The Infinite Jest Challenge

Day 13 – Silverblatt vs. DFW

Posted in Aaron's Postings by aaronjoseph on January 30, 2008

Have you listened to the Bookworm interview with David Foster Wallace with Michael Silverblatt? First of all, Michael Silverblatt is simultaneously one of the best and one of the most annoying people on radio. He’s the complete opposite of a shock jock, but still has the same effect on me as one. I’m numb after I listen to Bookworm, stuck to my seat, quivering, wondering if I should ever return to attempt an original thought on literature ever again. I suspect he keeps under his pillow his plans on how to murder Harold Bloom.

silverblatt vs. David Foster Wallace

Returning to my point, in the interview [transcript available here] Silverblatt presents his observation that Infinite Jest takes the structure of – oh, what the hey, let’s just look at the interview:


MICHAEL SILVERBLATT: I don’t know how, exactly, to talk about this book, so I’m going to be reliant upon you to kind of guide me [Sure, Silverblatt; using the carrot before the stick – he is so modest in revealing his brilliant discovery]. But something came into my head that may be entirely imaginary, which seemed to be that the book was written in fractals.

DAVID FOSTER WALLACE: Expand on that. [BAM! With the force of a train.]

MS: It occurred to me [oh, the way a butterfly lands on my French shutters and flies away] that the way in which the material is presented allows for a subject to be announced in a small form, then there seems to be a fan of subject matter, other subjects, and then it comes back in a second form containing the other subjects in small, and then comes back again as if what were being described were — and I don’t know this kind of science, but it just [that I do] — I said to myself this must be fractals. [Must be.]

DFW: It’s — I’ve heard you were an acute reader [This must be a kind of holy grail for literary public radio personalities, I assume, to be praised by DFW who memorably chronicled the ups and downs of radio host John Ziegler in 2005’s The Host]. That’s one of the things, structurally, that’s going on. It’s actually structured like something called a Sierpinski Gasket [of course!], which is a very primitive kind of pyramidical fractal, although what was structured as a Sierpinski Gasket was the first- was the draft that I delivered to Michael in ’94, and it went through some I think ‘mercy cuts’ [one can only imagine the size of a first draft of Infinite Jest], so it’s probably kind of a lopsided Sierpinski Gasket now. But it’s interesting, that’s one of the structural ways that it’s supposed to kind of [kind of] come together.

MS: “Michael” is Michael Pietsche, the editor at Little, Brown [See? Who would know that?]. What is a Sierpinski Gasket?

DFW: It would be almost im- … I would almost have to show you. It’s kind of a design that a man named Sierpinski I believe developed — it was quite a bit before the introduction of fractals and before any of the kind of technologies that fractals are a really useful metaphor for. But it looks basically like a pyramid on acid — [but of course!]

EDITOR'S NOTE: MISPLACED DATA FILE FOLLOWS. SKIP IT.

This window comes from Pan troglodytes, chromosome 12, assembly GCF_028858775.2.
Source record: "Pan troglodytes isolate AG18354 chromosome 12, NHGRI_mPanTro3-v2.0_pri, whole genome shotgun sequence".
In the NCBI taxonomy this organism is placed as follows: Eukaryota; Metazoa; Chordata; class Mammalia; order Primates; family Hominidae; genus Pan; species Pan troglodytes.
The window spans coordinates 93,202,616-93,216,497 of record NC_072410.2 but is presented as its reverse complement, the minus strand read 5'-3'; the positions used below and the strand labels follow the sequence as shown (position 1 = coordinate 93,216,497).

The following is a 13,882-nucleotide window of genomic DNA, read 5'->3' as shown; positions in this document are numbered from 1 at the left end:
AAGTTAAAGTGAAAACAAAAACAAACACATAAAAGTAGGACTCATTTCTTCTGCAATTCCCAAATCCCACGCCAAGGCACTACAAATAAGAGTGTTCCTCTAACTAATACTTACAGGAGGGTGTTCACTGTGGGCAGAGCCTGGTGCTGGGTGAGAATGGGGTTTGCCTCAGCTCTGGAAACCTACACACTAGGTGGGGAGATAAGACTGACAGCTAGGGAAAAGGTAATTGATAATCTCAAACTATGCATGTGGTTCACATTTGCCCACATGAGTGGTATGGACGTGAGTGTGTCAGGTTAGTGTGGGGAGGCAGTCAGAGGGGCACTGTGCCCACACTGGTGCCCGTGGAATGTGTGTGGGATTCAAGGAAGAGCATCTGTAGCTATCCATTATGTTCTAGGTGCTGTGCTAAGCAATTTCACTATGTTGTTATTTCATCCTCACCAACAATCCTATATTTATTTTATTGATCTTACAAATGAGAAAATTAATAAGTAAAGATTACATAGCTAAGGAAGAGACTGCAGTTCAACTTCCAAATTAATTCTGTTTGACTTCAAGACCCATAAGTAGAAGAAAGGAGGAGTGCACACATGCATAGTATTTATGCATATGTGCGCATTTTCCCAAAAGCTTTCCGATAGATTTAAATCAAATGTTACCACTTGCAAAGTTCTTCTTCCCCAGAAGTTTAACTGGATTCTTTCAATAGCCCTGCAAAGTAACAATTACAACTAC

The thing I want to know is: do you actually buy this structural bullshit? I mean, if DFW said so, it’s gotta be in there, but how much actually remains of the Sierpinski Gasket? Is it simply lopsided as DFW claims or have the cuts undermined its foundation? A true evolution of an SG looks as follows:

Which would mean two things for the novel: (1) all the book’s narrative matter (I mean that broadly: characters, plots, motifs, pages, chapters, etc) must come in threes and (2) there must be left in the center of the book infinite lacunae in the shape of progressively smaller triangles.  (Maybe if the book came with a hole in the middle, it would be easier to read?  Baltika through the spine?)

Forget a Sierpinski Triangle, DFW might as well come out and say that it’s a Sierpinski Pyramid for all that we can understand from that! It’s an interesting shape to be sure due to its lack of a controlling center (which has its narrative and thematic purposes), but so does a donut! I can think of many three-sided relationships in the novel, but those same relationships could also be thought of as cyclical. Infinite Jest = Sierpinski Gasket or glazed corner shop donut? [just kidding, I like the SG structure; it’s just amazing that the given structural cipher to the novel has to be something so beyond us earthlings. Does DFW realize that sometimes he’s edging on self-parody? Yes, he probably does.]

2 Responses

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  1. Joubin Houshyar said, on November 4, 2008 at 5:14 pm

    Actually the pyramid form would be 3 dimensional and so the relationship is 3 fold in section, but the overall structure requires 4 vertices.

    One option here is to consider the z axis as archetypal (given that the temporal development of the narrative is a cross-cut). Perhaps even more interesting, we could assign different narrative voices at distinct points on the z-axis. Obviously then the top most voice would be a point (in fact ‘the’ point of the text) and the base of the pyramid would contain total information about the internal relationships. But including the base view would spoil the fun, so best to take partial discreet cuts at various point of the pyramid and let the reader internally reconstruct the overall structure.

  2. […] to which the funny, tedious, interruptive, imaginative note 24 is actually a crucial part of the fractal structure that DFW talked to Michael Silverblatt […]

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